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Norton Engineering Inc.

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Inflow & Infiltration in New Construction

Unacceptable Inflow and Infiltration (Clean Water) is Entering Sewers in Brand New Construction


Barbara has been studying the phenomenon of inflow and infiltration in brand new sanitary sewers since 2005, and has presented dozens of presentations on the topic at a variety of industry and non-industry forums (WEF, WEAO, CWWA, NRC, NWWBI, OPIA, OBOA, ICLR Board, etc.).  



Once establishing Norton Engineering, Barbara initiated the development of a "Project to Reduce Unacceptable I/I in New Subdivisions" with direct funding from municipalities working to reduce their I/I. Currently, Norton's work in this area is funded by a variety of municipalities across Ontario, as well as NRC and CSA.



Through flow monitoring at the downstream end of new subdivision sanitary sewers across Ontario (and likely beyond), it has been determined that new subdivisions are "leaking" and allowing unacceptable levels of groundwater and rainwater to enter these pipes. Fifty out of fifty-one subdivisions for which flow monitoring has been collected exhibit unacceptable (as determined by the municipality) levels of I/I. This has significant, expensive, long term implications for municipalities, including compromising their ability to cope with the more frequent and peakier rainfall events expected with the advent of climate change.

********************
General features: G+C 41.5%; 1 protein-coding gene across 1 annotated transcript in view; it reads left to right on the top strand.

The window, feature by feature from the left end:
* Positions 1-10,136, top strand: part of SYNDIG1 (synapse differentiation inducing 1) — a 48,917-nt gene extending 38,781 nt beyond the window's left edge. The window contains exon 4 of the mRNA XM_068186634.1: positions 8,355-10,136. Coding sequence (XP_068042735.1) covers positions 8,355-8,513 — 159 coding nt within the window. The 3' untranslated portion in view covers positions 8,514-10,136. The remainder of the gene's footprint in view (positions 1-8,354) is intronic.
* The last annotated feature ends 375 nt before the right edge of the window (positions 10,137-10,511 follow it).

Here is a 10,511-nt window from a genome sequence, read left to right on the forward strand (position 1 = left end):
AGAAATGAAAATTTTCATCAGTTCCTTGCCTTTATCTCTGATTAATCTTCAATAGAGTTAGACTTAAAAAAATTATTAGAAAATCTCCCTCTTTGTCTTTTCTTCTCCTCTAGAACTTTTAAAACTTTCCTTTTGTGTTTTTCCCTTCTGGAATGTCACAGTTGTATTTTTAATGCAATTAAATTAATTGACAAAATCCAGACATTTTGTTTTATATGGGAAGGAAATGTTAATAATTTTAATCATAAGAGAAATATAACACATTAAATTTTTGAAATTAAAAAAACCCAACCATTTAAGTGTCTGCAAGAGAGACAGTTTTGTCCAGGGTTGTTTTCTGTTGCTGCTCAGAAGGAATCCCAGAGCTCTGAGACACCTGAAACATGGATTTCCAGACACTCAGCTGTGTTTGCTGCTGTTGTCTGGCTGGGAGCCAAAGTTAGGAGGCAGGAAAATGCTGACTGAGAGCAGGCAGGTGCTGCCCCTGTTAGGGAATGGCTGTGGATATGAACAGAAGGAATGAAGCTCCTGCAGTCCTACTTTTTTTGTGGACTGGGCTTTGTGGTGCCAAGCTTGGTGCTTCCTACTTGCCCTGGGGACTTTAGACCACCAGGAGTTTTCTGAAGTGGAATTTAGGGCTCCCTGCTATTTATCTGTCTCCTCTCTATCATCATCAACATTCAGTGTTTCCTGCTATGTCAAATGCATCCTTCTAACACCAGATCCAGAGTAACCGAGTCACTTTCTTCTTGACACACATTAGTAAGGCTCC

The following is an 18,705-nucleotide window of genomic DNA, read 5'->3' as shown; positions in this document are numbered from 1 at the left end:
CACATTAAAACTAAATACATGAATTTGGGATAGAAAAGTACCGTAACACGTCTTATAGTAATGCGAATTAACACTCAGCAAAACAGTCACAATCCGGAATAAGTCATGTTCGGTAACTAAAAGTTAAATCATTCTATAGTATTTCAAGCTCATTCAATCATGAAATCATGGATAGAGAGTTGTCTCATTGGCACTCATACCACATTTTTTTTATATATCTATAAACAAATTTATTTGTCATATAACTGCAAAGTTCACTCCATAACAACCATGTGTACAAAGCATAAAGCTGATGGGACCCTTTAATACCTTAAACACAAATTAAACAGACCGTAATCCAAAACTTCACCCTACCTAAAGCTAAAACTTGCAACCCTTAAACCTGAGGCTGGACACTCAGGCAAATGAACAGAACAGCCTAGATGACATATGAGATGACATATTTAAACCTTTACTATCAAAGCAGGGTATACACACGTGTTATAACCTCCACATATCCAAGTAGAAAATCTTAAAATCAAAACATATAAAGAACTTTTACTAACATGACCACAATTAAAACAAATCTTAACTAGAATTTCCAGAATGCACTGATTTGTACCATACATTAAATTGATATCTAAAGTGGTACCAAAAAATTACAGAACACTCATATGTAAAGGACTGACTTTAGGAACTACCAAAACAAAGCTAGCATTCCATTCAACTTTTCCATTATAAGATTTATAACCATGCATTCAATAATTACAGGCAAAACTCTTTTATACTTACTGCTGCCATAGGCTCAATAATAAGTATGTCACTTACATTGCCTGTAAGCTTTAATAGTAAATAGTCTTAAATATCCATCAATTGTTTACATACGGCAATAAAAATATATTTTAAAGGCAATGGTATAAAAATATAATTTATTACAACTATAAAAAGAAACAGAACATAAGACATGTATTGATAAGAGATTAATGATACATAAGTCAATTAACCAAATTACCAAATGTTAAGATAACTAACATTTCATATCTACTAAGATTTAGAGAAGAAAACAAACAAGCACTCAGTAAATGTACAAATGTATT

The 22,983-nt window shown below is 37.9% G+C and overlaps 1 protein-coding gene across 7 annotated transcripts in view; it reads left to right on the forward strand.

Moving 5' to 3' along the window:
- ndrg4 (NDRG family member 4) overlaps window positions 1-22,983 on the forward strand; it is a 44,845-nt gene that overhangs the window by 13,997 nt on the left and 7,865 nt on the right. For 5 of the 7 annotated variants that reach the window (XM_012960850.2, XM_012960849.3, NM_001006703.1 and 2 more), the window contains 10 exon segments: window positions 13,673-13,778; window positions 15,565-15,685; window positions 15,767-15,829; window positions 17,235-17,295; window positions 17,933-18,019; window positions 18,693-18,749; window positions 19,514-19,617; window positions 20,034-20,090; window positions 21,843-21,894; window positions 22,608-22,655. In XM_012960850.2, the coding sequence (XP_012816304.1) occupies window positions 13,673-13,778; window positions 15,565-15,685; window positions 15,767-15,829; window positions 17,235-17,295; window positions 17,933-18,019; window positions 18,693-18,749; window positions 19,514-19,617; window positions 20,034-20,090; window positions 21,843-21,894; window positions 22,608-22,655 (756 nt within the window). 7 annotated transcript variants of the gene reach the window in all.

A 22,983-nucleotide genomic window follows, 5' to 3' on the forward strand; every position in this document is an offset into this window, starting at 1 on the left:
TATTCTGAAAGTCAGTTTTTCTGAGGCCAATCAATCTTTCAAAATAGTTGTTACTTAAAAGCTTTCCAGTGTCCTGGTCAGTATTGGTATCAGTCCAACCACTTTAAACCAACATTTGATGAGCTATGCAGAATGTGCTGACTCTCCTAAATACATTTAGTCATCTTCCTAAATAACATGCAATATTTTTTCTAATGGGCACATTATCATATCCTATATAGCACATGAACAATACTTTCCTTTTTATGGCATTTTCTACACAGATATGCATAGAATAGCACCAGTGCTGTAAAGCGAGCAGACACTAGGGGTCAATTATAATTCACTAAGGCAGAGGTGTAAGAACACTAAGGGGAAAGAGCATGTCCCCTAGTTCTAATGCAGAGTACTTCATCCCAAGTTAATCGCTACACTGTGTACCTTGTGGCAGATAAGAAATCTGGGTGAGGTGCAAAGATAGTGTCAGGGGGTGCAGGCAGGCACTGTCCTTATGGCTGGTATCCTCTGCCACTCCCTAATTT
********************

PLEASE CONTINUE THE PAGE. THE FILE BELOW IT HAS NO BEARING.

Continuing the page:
The reasons for this phenomenon are myriad and complex. There are gaps in Codes & Standards on both the public and private sides (particularly as regards pipe construction on the private side). Existing Codes and Standards are not being applied (particularly as regards leak testing) in the majority of municipalities. Inspectors do not always understand the reasons for the provisions in the Codes & Standards (although Norton's work is starting to change this). City departments typically exist in silos, so there is insufficient cross-pollination of best practices in construction. The consulting engineer responsible for the design and inspection of the new construction is typically hired by the Developer, so a conflict of interest exists (since the Developer's interests and the municipality's interests do not necessarily align). There is confusion regarding the Professional Engineer's role around signing off on new construction. And, inspection staff report a *perception* that insisting on excellence in construction may result in reprimand, since new development is very important to municipalities' bottom line.

 

Recent Publications & Presentations

The Agenda with Steve Paikin

Influents Magazine

Other Publications